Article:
One of the most interesting incidents would occur while travelling in public transports, completely filled sumos and similar bread box shaped vehicles, where people would openly ask about my family, my job, my book and so on. I got an opportunity to engage with so many people and we often had the most delightful conversations on politics, education, industrialization, feminism over cups of noon chai and kehwa.

This time in Srinagar, I wanted to visit places I hadn’t been to before. And I actually did. To places with unfamiliar names and on unknown routes. Crossing rivers and attempting to walk over mountains (mostly failing), two of my friends, Ruman and Nasir made sure I got to see a lot of Kashmir I usually wouldn’t. Badamwari in spring was surreal, with white blossoms everywhere, as far as the eye could see. Kashmir, in spring is as it is breathtaking, and Badamwari adds to the wreath of flowers that are spread all across. Next, we went to Dhara, a tiny settlement with a gorgeous view of the valley. Though the skies were a bit hazy, we could spot Dal lake and Manasbal and the dim lights of the city, flickering. We made so many friends here, and I was so excited when the girls wanted to get pictures clicked with me, possibly more than them. Their houses, their way of living, welcoming us, it was so genuine and heartfelt, that its difficult for the receiver to describe their emotions. Also, the best part is when my friends recently went there by themselves, the kids still remembered me and their mother even sent a recording for me, saying ‘Salaam’ and wishing me all the best. If I was there, I would wish her all the good luck in the world and hope only thes best to happen for her and her family.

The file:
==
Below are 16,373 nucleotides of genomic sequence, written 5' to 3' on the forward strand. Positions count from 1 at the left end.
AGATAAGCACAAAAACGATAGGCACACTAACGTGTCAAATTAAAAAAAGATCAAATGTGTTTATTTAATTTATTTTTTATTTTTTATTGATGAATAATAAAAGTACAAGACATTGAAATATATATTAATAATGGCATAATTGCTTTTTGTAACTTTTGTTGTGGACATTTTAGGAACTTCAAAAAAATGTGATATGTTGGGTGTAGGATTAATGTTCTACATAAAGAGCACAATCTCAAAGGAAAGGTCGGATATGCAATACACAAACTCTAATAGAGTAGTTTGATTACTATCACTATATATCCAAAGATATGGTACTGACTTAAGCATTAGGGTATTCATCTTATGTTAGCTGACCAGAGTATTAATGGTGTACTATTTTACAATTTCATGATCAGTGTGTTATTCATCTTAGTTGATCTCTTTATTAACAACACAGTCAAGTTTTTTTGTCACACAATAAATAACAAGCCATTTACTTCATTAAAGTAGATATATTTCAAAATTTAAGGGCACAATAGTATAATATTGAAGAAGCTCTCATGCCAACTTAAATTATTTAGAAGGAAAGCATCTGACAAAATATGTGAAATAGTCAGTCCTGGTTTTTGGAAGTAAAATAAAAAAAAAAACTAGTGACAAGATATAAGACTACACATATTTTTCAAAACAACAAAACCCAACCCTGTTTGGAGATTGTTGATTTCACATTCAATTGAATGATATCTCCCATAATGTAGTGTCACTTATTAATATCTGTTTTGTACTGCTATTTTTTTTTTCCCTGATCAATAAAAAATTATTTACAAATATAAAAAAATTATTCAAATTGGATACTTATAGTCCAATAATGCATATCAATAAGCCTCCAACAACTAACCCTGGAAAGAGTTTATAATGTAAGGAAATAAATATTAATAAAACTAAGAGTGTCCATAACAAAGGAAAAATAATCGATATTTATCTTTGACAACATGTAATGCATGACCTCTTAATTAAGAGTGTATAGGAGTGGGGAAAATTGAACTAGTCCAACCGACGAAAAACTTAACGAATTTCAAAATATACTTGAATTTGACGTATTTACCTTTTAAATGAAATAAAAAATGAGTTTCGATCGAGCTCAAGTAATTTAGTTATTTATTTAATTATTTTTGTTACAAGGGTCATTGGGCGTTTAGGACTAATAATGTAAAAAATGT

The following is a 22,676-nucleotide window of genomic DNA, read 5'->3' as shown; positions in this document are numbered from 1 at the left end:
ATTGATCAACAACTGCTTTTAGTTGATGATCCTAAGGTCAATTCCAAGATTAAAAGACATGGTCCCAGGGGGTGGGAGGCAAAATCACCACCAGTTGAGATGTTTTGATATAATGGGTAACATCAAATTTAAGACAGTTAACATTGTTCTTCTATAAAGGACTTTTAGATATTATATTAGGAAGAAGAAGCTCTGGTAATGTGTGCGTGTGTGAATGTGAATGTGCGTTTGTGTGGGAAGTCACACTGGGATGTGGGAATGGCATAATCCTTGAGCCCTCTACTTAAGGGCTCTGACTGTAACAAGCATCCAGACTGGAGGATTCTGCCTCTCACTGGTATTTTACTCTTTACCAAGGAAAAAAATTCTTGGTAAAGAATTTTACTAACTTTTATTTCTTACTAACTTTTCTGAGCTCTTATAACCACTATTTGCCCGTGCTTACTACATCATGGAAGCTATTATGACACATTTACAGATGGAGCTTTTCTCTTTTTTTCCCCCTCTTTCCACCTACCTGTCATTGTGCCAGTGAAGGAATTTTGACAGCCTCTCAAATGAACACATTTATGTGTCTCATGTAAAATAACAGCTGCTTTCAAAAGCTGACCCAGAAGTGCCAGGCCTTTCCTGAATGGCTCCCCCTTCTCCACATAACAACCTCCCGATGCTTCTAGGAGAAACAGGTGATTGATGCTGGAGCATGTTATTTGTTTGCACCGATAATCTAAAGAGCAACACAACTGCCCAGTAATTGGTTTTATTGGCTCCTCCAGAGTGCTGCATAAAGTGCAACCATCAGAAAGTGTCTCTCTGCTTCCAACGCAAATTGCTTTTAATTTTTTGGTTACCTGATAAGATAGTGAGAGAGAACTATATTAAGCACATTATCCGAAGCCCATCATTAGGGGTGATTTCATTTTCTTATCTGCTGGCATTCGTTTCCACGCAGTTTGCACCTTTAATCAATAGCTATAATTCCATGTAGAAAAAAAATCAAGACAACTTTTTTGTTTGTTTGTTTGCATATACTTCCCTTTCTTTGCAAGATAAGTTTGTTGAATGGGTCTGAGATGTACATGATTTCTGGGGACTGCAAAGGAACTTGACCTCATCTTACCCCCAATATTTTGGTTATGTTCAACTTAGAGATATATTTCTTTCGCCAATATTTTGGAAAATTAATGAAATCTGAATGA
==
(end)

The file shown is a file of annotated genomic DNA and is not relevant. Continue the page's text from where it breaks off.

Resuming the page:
kashmir holiday

Photo by Ruman Hamdani (@theotherrumii)

I also got to do a very touristy thing, the whole staying in a houseboat experience. While the boat wasn’t as rickety as I had thought (hoped), I stayed at Jhelum and Nigeen Lake. Night at Jhelum is beautiful, with the light from the mosque on the other side bouncing off the gentle waves. Even the boat ride at Nigeen lake, where we were the only ones in the entire lake, was so peaceful. Looking at the old man swing his arms while singing a Kashmiri song, fresh yellow flowers in my hand spreading a sweet fragrance, it couldn’t get any better.